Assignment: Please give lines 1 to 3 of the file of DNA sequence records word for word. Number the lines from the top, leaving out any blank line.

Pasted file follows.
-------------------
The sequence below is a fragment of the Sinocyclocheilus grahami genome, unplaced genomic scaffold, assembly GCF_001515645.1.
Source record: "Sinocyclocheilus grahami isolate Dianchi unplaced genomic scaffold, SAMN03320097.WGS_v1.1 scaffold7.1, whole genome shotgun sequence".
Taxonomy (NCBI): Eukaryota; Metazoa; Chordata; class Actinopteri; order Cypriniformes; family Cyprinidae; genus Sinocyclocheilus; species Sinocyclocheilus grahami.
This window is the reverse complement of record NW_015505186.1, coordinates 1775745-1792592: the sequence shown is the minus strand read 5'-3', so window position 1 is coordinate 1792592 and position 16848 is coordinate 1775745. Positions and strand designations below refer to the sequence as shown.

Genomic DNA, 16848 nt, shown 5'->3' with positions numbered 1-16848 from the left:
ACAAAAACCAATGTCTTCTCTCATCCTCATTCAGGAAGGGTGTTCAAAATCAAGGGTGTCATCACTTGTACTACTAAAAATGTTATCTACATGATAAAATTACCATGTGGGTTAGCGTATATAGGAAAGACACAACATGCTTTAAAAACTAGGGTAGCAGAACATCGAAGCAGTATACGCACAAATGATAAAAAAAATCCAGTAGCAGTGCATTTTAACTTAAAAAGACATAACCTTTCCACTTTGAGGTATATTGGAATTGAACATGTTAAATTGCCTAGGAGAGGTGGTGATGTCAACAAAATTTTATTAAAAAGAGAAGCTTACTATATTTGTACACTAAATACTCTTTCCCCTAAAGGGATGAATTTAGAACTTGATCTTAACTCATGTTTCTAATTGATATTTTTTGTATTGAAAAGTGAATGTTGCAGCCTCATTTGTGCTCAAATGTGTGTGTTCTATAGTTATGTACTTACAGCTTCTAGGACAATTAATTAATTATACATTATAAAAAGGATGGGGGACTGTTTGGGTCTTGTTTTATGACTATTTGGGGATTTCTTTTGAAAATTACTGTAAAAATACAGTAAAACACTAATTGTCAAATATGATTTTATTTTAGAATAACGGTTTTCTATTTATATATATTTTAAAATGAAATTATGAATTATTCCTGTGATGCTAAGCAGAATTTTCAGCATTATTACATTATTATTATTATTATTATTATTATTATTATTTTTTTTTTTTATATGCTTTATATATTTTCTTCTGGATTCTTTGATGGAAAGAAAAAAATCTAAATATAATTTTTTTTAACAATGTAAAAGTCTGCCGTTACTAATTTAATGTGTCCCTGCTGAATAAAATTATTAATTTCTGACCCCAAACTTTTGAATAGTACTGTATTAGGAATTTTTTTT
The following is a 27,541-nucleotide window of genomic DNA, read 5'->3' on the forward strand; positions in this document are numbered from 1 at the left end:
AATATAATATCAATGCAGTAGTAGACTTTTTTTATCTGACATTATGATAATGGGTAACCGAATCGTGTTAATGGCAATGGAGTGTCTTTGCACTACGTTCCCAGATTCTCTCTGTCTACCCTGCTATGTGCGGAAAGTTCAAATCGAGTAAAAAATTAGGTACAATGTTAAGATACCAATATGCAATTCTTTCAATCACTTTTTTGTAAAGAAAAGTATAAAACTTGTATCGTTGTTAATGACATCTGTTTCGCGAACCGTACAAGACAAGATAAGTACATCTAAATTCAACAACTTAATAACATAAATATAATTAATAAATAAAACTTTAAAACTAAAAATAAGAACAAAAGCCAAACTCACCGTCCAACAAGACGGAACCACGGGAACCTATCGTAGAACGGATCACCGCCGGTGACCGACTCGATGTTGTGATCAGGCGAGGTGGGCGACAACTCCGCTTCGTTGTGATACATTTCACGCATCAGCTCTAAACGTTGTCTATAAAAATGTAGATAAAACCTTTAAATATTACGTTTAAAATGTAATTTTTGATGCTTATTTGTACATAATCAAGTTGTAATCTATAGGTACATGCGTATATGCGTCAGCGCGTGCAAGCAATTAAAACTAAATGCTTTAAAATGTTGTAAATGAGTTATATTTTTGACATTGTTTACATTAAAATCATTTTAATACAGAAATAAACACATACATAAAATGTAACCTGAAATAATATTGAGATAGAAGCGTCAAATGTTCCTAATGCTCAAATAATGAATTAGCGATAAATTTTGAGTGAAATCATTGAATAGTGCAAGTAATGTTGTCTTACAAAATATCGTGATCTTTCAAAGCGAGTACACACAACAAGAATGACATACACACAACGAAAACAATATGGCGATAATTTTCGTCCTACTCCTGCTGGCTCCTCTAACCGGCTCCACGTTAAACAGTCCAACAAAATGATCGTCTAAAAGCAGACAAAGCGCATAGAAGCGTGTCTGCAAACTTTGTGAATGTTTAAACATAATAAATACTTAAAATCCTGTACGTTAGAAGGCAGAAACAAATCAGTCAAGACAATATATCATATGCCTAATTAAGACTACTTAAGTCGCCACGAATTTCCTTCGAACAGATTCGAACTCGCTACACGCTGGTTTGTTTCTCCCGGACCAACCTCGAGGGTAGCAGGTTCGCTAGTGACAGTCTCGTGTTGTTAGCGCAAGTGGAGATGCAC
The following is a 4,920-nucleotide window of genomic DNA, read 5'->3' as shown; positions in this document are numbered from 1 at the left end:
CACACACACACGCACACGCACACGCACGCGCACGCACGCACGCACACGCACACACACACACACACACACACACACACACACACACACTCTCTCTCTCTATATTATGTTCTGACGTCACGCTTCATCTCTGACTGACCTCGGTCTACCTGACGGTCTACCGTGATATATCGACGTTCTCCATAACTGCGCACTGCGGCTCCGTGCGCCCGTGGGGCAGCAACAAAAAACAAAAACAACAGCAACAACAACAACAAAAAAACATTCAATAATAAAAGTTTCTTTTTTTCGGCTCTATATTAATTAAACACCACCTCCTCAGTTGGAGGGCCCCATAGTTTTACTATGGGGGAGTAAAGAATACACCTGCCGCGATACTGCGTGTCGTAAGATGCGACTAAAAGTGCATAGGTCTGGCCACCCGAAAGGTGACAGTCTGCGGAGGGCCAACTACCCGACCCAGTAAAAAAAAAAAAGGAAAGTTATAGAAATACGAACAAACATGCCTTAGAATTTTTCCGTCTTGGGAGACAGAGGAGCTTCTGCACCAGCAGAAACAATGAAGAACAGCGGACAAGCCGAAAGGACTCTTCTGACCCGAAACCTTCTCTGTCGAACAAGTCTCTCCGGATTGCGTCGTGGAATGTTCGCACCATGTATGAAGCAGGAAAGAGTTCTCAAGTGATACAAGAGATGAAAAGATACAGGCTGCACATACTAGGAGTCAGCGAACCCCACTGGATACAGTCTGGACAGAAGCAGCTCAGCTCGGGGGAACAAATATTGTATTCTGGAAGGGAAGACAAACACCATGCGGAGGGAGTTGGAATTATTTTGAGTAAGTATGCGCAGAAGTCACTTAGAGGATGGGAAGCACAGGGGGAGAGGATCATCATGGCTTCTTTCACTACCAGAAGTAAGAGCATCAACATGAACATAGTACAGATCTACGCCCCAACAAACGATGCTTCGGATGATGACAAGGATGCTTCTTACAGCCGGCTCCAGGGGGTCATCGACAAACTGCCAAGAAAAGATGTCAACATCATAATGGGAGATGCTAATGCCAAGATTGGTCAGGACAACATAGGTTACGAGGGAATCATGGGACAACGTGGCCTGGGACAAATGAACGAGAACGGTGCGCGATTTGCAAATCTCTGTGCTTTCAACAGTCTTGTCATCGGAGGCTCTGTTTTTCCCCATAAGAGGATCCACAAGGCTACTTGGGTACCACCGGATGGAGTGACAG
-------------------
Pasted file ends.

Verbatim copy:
The sequence below is a fragment of the Sinocyclocheilus grahami genome, unplaced genomic scaffold, assembly GCF_001515645.1.
Source record: "Sinocyclocheilus grahami isolate Dianchi unplaced genomic scaffold, SAMN03320097.WGS_v1.1 scaffold7.1, whole genome shotgun sequence".
Taxonomy (NCBI): Eukaryota; Metazoa; Chordata; class Actinopteri; order Cypriniformes; family Cyprinidae; genus Sinocyclocheilus; species Sinocyclocheilus grahami.